Taking a holistic approach to strategy

What if your next visit to the doctor involved only a single line of questioning that went something like this:

How much did you make last year?

What did you spend it on?

How will you make more next year?

You’d probably decide it was time to find a new doctor. After all, none of these questions have to do with your physical health. They’re pretty narrowly focused and they aren’t geared toward finding a solution to whatever’s ailing you.

A good physician will ask questions that reach beyond your physical heath. By understanding your mental, emotional and even spiritual well-being, a physician is better able to make an informed diagnosis and develop a treatment plan that will truly address your needs.

Now apply this same scenario to your credit union’s strategic planning efforts. Do you focus only on the numbers, reviewing your income, expenses and plans for increasing revenue? These are all valid questions to benchmark your credit union’s performance, but the finances are only one part of your credit union’s story.  Taking a holistic approach that goes beyond a single line of questioning will lead to a more successful diagnosis of your challenges and lead to a more strategic “get well” plan.

Let’s put on a lab coat and see what your credit union looks like from a physical, mental, emotional and spiritual perspective.

1. Physical: delivery of product/services

Delivery channels (i.e. branches, online, mobile) are the tangible part of the credit union. They’re physical in the sense that they allow you to reach out and “touch” your members.  Each of these channels delivers a member experience and serves as a conduit between member and credit union.

To understand how healthy your credit union is from a physical standpoint, look at data such as:

Channel usage

  • What is the age, income and balances of the members who use each channel?
  • What are the majority of transactions performed?

Channel effectiveness

  • What are the process times for transactions?
  • Drop off points: where is process started but not finished?

2. Mental: financial and competitive performance

Your credit union’s financial performance and performance compared to competitors are the mental aspects of your overall health. In order to be in a good place, you have to think critically about the details of your performance and identify areas for improvement. Reviewing your financial performance helps create standard benchmarks as well as develop forecasts for budgets. Competition comparison provides insights on product development and member demand, both of which are critical to future member engagement and growth.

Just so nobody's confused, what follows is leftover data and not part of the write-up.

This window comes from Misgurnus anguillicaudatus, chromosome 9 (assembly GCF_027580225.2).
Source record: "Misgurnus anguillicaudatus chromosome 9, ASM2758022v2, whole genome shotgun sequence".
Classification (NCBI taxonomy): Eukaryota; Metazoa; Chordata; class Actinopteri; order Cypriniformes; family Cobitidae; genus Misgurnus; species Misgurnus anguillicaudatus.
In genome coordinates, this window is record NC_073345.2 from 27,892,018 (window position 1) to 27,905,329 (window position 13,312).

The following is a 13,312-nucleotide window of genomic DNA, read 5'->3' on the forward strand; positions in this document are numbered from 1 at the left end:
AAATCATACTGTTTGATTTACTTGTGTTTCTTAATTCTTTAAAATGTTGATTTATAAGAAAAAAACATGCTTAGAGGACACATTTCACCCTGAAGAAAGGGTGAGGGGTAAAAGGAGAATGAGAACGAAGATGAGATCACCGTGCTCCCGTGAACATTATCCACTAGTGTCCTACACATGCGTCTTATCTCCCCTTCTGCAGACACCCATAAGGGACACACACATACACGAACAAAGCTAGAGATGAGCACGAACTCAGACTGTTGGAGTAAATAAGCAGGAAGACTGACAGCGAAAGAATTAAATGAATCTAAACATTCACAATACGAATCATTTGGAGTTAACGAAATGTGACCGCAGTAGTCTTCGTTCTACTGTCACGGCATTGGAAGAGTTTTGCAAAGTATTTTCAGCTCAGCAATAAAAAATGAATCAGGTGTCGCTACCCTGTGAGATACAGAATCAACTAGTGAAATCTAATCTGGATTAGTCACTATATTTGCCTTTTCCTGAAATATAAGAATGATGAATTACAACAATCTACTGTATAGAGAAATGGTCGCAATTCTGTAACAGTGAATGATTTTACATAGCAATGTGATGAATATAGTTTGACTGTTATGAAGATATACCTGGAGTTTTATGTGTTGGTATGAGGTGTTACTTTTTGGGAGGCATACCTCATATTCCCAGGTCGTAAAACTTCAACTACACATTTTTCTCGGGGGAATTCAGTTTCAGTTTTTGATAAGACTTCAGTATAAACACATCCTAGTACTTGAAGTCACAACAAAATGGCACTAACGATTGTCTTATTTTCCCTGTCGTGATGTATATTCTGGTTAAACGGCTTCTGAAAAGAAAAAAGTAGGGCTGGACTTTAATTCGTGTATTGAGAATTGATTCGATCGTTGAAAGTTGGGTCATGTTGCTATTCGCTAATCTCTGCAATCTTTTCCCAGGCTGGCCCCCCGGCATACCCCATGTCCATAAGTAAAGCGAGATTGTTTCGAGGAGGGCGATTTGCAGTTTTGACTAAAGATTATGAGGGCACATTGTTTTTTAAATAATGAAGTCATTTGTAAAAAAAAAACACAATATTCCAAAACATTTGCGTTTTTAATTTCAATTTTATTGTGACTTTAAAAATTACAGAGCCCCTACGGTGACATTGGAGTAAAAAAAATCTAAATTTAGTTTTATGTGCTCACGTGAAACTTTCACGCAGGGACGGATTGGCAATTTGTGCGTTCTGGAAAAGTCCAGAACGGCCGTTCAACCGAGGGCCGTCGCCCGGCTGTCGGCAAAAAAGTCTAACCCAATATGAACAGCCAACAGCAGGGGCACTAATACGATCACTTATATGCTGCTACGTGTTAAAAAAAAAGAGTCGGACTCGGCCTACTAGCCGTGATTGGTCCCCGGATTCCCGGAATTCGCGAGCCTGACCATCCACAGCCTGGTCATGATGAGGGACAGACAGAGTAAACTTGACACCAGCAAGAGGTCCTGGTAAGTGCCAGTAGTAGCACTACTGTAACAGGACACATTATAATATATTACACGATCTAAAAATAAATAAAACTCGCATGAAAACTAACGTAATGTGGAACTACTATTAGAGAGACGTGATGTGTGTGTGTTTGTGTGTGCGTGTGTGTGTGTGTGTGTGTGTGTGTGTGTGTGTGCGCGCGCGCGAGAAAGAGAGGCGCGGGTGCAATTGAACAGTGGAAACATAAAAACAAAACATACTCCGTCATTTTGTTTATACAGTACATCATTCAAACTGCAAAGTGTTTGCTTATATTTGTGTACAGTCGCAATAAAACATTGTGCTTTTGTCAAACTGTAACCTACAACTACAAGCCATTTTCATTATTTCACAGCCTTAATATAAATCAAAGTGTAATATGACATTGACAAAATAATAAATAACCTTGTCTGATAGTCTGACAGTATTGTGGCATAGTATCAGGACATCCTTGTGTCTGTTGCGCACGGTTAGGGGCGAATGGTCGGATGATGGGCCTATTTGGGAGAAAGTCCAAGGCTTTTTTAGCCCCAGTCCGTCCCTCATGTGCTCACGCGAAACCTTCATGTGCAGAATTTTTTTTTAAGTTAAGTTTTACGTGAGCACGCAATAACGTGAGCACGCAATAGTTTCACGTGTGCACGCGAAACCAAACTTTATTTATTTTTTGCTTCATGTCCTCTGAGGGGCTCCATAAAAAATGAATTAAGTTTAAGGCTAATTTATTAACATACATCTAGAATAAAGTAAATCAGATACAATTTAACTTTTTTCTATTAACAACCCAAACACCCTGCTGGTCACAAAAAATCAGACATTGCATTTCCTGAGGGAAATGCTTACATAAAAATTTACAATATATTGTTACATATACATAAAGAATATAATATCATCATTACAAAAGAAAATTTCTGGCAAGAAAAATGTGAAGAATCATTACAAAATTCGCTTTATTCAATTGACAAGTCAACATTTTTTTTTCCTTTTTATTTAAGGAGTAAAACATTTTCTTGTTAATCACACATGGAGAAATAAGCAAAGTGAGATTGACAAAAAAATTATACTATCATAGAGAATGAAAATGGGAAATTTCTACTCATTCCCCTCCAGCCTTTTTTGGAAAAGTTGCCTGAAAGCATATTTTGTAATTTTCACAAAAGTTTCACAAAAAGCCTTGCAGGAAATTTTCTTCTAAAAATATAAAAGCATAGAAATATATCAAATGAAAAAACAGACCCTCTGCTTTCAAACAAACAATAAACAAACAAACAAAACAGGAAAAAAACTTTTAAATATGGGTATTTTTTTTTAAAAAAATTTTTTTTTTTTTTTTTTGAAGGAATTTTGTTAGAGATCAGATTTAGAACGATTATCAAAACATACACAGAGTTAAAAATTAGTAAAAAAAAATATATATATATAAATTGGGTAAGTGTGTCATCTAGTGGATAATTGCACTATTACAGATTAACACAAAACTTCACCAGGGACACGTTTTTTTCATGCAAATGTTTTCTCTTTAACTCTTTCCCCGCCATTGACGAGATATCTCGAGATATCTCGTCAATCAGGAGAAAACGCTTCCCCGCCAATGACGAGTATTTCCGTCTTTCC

3. Emotional: the people aspect

Employees are the biggest resource your credit union has. No matter how great a strategy looks on paper, it will only be as good as your staff’s ability and willingness to implement it. To understand how healthy this aspect of your credit union is, it’s important to evaluate your staff’s competencies and how well they fit within your organization.

Leveraging the people into the best roles is definitely more of an art than a science. That’s why the people aspect is the emotional aspect of your credit union’s health. Data can help you diagnose your credit union from a quantitative perspective, while evaluating employee strengths and weaknesses helps you understand the qualitative reasons for your overall performance.

4. Spiritual: the member experience

The member experience is composed of more than just the objective data you see about their use of products, services and delivery channels. It’s also a very subjective individual experience: the thoughts, feelings and responses each member has when they think about their interactions with the credit union. This complete experience is the key to both sustaining current members and attracting new members.

Critical areas you’ll want to evaluate include Net Promoter Score and product/service usage by lifestyle demographic. What do your members like about you? What do they like about the competition? What can you do to improve the credit union-member relationship? Understanding how your credit union connects with members at a higher level than simple product/service usage data will provide context for effective strategic planning.

Evaluating the credit union in a holistic and comprehensive way can provide deeper insights that enable you to develop more effective strategies and build a stronger credit union that prospers not only today but also tomorrow.

Anne Legg

Anne Legg

Anne Legg, founder and principal of THRIVETM Strategic Services THRIVE works with credit unions to develop transformational business strategies from their business insights to grow in a competitive, highly regulated ... Web: https://www.anneleggthrive.com Details